Dietary supplement labels may carry certain types of health-related claims. Manufacturers are permitted to say, for example, that a dietary supplement addresses a nutrient deficiency, supports health, or is linked to a particular body function (like immunity or heart health). Such a claim must be followed by the words, “This statement has not been evaluated by the Food and Drug Administration. This product is not intended to diagnose, treat, cure, or prevent any disease.”

Use the information sources listed in this brochure and talk to your health care providers if you don’t know the answers to these questions.

Talk with Your Health Care Provider

Let your health care providers (including doctors, dietitians, and pharmacists) know which dietary supplements you’re taking so that you can discuss what’s best for your overall health. Your health care provider can help you determine which supplements, if any, might be valuable for you.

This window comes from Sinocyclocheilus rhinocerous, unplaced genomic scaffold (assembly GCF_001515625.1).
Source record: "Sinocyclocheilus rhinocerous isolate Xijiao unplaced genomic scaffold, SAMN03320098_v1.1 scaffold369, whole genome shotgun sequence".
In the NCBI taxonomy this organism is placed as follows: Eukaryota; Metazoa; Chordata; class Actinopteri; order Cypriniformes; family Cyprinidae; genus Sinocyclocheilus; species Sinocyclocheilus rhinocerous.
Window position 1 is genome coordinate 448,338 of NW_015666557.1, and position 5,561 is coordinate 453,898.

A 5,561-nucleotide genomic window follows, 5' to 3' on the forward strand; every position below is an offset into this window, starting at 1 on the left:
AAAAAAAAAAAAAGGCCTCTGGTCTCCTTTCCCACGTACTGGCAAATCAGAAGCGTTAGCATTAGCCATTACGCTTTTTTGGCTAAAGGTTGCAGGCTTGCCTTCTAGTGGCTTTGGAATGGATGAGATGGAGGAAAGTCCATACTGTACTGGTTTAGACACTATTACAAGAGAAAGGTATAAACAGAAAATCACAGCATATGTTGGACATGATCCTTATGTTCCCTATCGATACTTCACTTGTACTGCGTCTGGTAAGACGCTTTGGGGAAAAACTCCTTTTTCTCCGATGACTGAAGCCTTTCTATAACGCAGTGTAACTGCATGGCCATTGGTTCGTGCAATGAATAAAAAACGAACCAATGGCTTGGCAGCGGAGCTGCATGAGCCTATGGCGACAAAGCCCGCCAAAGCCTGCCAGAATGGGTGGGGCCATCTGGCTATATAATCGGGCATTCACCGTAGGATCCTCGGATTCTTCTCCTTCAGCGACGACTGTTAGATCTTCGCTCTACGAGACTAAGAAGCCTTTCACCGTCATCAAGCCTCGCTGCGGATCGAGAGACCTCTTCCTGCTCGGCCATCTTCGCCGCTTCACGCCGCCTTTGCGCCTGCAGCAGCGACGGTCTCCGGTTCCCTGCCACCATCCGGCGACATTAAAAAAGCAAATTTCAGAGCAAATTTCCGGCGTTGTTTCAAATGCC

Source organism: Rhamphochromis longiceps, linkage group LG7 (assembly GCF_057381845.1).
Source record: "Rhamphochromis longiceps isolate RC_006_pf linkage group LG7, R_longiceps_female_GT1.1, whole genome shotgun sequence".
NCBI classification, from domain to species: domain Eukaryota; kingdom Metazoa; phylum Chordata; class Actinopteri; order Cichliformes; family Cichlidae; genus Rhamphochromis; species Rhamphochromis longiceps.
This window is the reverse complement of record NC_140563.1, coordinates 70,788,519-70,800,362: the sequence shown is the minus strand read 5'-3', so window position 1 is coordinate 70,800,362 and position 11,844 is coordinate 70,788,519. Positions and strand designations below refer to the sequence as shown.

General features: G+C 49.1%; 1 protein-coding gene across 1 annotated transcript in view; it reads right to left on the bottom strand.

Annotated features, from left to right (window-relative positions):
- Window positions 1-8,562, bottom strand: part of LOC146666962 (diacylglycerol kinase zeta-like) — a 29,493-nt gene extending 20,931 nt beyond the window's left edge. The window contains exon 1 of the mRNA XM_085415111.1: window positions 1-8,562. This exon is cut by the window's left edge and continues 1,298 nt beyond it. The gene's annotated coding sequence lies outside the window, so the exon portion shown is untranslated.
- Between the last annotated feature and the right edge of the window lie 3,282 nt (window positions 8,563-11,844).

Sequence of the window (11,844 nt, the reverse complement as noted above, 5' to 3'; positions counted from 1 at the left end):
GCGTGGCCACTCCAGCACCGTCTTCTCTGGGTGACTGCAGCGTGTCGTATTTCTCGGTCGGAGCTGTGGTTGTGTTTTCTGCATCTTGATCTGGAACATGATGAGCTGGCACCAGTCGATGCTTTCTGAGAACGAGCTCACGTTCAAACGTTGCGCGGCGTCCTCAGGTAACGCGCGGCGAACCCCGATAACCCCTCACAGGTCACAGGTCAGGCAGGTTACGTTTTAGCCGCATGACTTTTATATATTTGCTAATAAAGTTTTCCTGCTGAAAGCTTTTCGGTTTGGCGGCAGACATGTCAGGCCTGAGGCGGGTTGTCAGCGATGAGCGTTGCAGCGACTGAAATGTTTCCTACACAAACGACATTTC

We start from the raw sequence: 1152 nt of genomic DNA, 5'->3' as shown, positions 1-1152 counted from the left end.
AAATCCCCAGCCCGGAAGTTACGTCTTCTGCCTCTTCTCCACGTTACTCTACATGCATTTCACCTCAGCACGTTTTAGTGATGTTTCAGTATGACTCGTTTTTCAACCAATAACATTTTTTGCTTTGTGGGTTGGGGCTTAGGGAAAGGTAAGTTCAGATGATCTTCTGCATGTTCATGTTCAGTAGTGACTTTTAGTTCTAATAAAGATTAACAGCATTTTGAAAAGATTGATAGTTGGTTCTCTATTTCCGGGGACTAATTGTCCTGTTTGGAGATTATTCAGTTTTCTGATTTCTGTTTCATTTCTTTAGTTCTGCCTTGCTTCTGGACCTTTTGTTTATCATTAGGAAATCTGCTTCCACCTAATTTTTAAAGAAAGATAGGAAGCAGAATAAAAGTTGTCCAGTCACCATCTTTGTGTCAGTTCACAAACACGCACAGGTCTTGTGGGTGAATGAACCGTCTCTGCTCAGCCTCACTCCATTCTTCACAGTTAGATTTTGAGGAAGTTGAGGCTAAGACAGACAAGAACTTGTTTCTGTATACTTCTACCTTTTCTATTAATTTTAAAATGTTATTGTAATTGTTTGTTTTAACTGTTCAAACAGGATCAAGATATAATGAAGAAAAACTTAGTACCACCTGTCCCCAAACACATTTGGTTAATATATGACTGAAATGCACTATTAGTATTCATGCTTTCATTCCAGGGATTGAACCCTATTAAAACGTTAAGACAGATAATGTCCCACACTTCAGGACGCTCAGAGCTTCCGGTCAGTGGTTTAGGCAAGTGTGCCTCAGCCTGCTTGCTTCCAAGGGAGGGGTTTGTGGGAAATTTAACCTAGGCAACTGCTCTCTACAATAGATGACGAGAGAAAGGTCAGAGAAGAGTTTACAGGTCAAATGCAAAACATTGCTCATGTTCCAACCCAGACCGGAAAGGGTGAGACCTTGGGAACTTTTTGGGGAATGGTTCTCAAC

In general, the FDA regulations for dietary supplements are different from those for prescription or over-the-counter drugs. Unlike drugs, which must be approved by the FDA before they can be marketed, dietary supplements do not require premarket review or approval by the FDA. While the supplement company is responsible for having evidence that their products are safe and the label claims are not misleading and truthful, they do not have to provide that evidence to the FDA before the product is marketed.

Keep a record of the supplements you take in one place, just as you should be doing for all of your medicines. Note the specific product name, the dose you take, how often you take it, and the reason why you use each one. When you see your health care provider, you can also bring the products you use with you.
Federal Regulation of Dietary Supplements